There was a knock at my front door last Saturday. From my seat at the kitchen table, I could see who it was.
It was the person who said that I was the trash that belonged on the curb. It was the person who said I moved my daughter to the ghetto. It was her Father and my ex-husband.
This was a moment that I had thought about many times. What am I going to do if he knocks on my door one day? What will I say? Will I let him in?
He chose to stop speaking to me over 4 years ago. The last lengthy discussion we had was right before Christmas of 2009. It wasn’t really a discussion though. It was just him accusing me of all sorts of infractions as a parent and partner. I mostly sat there listening with my jaw agape the whole time. It was impossible for me to respond; I was simply so shocked. And my responses wouldn’t have mattered anyway. No productive conversation was going to take place. He needed to berate me with my failures to make him feel better about his own. His ego had been waiting for this opportunity. I remember this clearly as the point in our relationship where I had finally reached my limit. Enough; I’m done.
Since then, we have avoided being around each other. We have not spoken on the phone or face to face. Some of the most uncomfortable moments of my life happened during our support conciliation meeting and the closing on the sale of our house. I don’t think anyone has ever despised me as much as he does. I ruined his plans for a happy family life. Never mind what he had done to me.
And in regard to our daughter, we have only communicated by email. He has put a great deal of effort into scrutinizing my every decision, looking for ways to judge and criticize. I have tried to keep him informed of anything that affected her, such as school work and extra-curricular activities. All questions and answers have been documented electronically. It still gives me a slight bit of anxiety when I see that I have a new email from him. I spent years walking on eggshells.
During stressful times, my home has been my sanctuary. It’s my own private refuge. When I literally needed a place to hide from the world, this was the place. Choosing it didn’t involve him, although he thought it should have. I chose what neighborhood to move to. (The ghetto, remember? I overheard him saying this to our daughter, who was 8 at the time.) But I did not move us to a ghetto. We have lovely neighbors, on a nice quiet street, in a good community, with a quality school system. Our house is cozy and warm, with the comforting smell of soup cooking on the weekends and large planters full of flowers by the doorstep. I am proud of the space I have created for my daughter and I. It’s not Park Avenue, but it meets our needs. So I think I should be selective about who sets foot in it.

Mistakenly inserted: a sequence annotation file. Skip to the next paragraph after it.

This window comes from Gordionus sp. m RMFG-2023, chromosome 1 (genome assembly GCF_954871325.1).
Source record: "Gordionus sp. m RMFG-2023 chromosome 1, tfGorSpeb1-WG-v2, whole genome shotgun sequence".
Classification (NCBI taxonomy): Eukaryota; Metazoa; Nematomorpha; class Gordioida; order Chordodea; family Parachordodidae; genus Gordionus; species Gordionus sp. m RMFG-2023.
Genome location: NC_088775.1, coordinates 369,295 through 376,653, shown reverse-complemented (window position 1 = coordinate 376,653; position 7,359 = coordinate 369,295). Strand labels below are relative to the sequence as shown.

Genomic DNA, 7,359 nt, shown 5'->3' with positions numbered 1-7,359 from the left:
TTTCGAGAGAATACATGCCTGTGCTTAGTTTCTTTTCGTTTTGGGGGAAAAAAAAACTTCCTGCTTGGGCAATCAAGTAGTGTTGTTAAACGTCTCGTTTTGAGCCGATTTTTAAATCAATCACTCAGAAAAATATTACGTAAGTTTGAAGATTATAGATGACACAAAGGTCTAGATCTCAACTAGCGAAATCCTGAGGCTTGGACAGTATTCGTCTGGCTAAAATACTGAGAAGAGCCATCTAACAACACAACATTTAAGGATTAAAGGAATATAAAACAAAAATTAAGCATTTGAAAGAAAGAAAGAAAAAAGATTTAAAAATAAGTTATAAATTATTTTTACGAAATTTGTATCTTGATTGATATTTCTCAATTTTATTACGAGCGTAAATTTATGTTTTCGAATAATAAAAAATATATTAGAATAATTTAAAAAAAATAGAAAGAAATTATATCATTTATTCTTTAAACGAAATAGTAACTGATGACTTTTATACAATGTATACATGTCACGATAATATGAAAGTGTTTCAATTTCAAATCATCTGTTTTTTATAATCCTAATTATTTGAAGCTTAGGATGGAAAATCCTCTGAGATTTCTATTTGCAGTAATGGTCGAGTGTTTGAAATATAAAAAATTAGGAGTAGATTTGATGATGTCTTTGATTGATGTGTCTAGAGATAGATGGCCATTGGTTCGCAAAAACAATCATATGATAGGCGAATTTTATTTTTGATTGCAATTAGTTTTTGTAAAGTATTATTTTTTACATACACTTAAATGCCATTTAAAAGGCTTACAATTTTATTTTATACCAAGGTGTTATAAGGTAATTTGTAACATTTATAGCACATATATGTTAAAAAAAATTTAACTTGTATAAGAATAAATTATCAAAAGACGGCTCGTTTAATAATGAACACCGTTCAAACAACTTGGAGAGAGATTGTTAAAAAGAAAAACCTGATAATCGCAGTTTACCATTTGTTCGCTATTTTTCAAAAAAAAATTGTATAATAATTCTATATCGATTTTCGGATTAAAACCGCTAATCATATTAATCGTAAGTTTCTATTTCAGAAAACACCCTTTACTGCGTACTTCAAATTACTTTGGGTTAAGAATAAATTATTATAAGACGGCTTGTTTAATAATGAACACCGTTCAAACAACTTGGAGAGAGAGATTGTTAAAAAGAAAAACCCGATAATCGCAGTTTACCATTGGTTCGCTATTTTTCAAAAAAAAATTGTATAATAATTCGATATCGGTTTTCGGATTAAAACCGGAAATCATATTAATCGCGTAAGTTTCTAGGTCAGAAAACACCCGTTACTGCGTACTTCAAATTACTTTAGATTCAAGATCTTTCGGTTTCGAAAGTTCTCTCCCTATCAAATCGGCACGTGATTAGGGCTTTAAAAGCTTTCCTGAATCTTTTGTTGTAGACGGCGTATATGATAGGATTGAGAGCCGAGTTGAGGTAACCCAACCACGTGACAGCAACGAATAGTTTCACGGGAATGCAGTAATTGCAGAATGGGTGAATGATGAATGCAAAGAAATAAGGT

That front door to my home is a very real symbol for the boundary that I have needed to establish with him. I didn’t always understand boundaries. I was raised to be open and truthful. I grew up believing that other people value truth the way I do. I was taught to “turn the other cheek” when someone did me wrong. In church on Sunday mornings, I was urged to forgive. But without understanding where to draw the line, I contracted the disease to please. I wanted to make people happy all the time. Even after being hurt and betrayed, I always tried to give people another chance. This really wasn’t working for me.
In order to set boundaries in our relationships, we need to evaluate what we stand for and what we are willing to accept from others. When we set a boundary, we have to be ready to disappoint others. This is hard for a people-pleaser. The haters will see this as bold and selfish. But there is nothing wrong with making yourself a top priority. Ask yourself, “what do I need to do to re-gain my personal power?” The answer might be that you need to remove someone from your life. It takes bravery to set and enforce a boundary. You should not feel guilty about it. You can be kind and even compassionate without letting people take advantage of you or walk all over you. To stick with it, it helps to surround yourself with those who love, support, and respect you.
So I bet you are wondering if I opened the door and let him in.
Yes, I did.
I failed to enforce my boundary. I let the disease to please creep back in. He was there to pick up my daughter. We have been getting along better lately. We have been able to speak to each other face to face and be somewhat comfortable around each other at events that she is participating in. This is certainly for her benefit. That sounds like a whole bunch of bad excuses, doesn’t it?
He sat rather humbly on the edge of the couch and politely declined a beverage. We made idle chit-chat about our child until she was ready to leave with him. Benign as this was, I still knew immediately that I shouldn’t have allowed him to cross that boundary. I was uncomfortable. This is not someone I trust. Being a good co-parent is one thing. Opening up the door to the possibility of being bullied, manipulated, judged, or criticized is another. He’s not welcome to do any of that to me. He needs to stay on the other side of that door.
© Vulnerable Path, 2014